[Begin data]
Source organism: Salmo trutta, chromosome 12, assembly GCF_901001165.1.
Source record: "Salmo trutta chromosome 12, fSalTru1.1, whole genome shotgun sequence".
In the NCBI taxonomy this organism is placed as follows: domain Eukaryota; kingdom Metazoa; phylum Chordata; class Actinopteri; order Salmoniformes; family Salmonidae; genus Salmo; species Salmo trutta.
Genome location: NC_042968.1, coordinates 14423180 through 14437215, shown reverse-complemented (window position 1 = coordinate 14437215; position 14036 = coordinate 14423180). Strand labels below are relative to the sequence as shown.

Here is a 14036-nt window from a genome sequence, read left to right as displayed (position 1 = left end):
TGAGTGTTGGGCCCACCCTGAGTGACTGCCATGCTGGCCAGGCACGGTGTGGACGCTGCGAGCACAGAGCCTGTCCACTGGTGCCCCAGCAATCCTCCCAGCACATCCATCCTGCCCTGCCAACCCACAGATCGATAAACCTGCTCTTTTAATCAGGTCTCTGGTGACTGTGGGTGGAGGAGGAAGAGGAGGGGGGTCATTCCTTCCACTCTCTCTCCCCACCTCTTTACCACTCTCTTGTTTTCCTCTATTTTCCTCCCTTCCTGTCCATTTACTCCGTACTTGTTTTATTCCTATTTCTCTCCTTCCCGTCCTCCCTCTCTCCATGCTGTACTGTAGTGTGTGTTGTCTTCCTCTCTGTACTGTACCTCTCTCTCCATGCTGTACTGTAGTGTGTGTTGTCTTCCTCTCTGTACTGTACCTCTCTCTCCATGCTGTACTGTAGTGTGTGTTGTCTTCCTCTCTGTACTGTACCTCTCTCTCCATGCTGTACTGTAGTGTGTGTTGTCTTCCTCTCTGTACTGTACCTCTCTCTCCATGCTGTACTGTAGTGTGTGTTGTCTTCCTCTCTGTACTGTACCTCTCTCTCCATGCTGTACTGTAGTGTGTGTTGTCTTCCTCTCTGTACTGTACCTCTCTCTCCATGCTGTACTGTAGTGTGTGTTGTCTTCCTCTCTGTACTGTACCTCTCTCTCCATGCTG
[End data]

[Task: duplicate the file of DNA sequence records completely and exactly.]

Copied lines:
Source organism: Salmo trutta, chromosome 12, assembly GCF_901001165.1.
Source record: "Salmo trutta chromosome 12, fSalTru1.1, whole genome shotgun sequence".
In the NCBI taxonomy this organism is placed as follows: domain Eukaryota; kingdom Metazoa; phylum Chordata; class Actinopteri; order Salmoniformes; family Salmonidae; genus Salmo; species Salmo trutta.
Genome location: NC_042968.1, coordinates 14423180 through 14437215, shown reverse-complemented (window position 1 = coordinate 14437215; position 14036 = coordinate 14423180). Strand labels below are relative to the sequence as shown.

Here is a 14036-nt window from a genome sequence, read left to right as displayed (position 1 = left end):
TGAGTGTTGGGCCCACCCTGAGTGACTGCCATGCTGGCCAGGCACGGTGTGGACGCTGCGAGCACAGAGCCTGTCCACTGGTGCCCCAGCAATCCTCCCAGCACATCCATCCTGCCCTGCCAACCCACAGATCGATAAACCTGCTCTTTTAATCAGGTCTCTGGTGACTGTGGGTGGAGGAGGAAGAGGAGGGGGGTCATTCCTTCCACTCTCTCTCCCCACCTCTTTACCACTCTCTTGTTTTCCTCTATTTTCCTCCCTTCCTGTCCATTTACTCCGTACTTGTTTTATTCCTATTTCTCTCCTTCCCGTCCTCCCTCTCTCCATGCTGTACTGTAGTGTGTGTTGTCTTCCTCTCTGTACTGTACCTCTCTCTCCATGCTGTACTGTAGTGTGTGTTGTCTTCCTCTCTGTACTGTACCTCTCTCTCCATGCTGTACTGTAGTGTGTGTTGTCTTCCTCTCTGTACTGTACCTCTCTCTCCATGCTGTACTGTAGTGTGTGTTGTCTTCCTCTCTGTACTGTACCTCTCTCTCCATGCTGTACTGTAGTGTGTGTTGTCTTCCTCTCTGTACTGTACCTCTCTCTCCATGCTGTACTGTAGTGTGTGTTGTCTTCCTCTCTGTACTGTACCTCTCTCTCCATGCTGTACTGTAGTGTGTGTTGTCTTCCTCTCTGTACTGTACCTCTCTCTCCATGCTG